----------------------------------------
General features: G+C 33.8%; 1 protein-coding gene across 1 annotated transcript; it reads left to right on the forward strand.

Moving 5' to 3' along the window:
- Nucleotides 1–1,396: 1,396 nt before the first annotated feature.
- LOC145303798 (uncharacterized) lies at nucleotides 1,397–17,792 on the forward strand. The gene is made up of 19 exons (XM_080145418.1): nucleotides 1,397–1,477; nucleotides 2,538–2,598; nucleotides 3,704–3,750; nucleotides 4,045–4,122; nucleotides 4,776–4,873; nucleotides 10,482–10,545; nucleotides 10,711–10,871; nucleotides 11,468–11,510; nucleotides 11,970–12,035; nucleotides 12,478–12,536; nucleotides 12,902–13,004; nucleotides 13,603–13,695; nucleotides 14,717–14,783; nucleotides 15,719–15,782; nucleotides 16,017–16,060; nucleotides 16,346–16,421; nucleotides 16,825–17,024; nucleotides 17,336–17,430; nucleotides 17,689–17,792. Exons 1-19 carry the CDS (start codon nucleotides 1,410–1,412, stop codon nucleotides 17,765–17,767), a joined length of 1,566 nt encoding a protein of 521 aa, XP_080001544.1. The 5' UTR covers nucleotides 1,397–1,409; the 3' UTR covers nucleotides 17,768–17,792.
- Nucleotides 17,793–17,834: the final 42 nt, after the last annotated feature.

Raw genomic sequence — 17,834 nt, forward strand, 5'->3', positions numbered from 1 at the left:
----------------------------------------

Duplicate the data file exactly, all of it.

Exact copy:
General features: G+C 33.8%; 1 protein-coding gene across 1 annotated transcript; it reads left to right on the forward strand.

Moving 5' to 3' along the window:
- Nucleotides 1–1,396: 1,396 nt before the first annotated feature.
- LOC145303798 (uncharacterized) lies at nucleotides 1,397–17,792 on the forward strand. The gene is made up of 19 exons (XM_080145418.1): nucleotides 1,397–1,477; nucleotides 2,538–2,598; nucleotides 3,704–3,750; nucleotides 4,045–4,122; nucleotides 4,776–4,873; nucleotides 10,482–10,545; nucleotides 10,711–10,871; nucleotides 11,468–11,510; nucleotides 11,970–12,035; nucleotides 12,478–12,536; nucleotides 12,902–13,004; nucleotides 13,603–13,695; nucleotides 14,717–14,783; nucleotides 15,719–15,782; nucleotides 16,017–16,060; nucleotides 16,346–16,421; nucleotides 16,825–17,024; nucleotides 17,336–17,430; nucleotides 17,689–17,792. Exons 1-19 carry the CDS (start codon nucleotides 1,410–1,412, stop codon nucleotides 17,765–17,767), a joined length of 1,566 nt encoding a protein of 521 aa, XP_080001544.1. The 5' UTR covers nucleotides 1,397–1,409; the 3' UTR covers nucleotides 17,768–17,792.
- Nucleotides 17,793–17,834: the final 42 nt, after the last annotated feature.

Raw genomic sequence — 17,834 nt, forward strand, 5'->3', positions numbered from 1 at the left: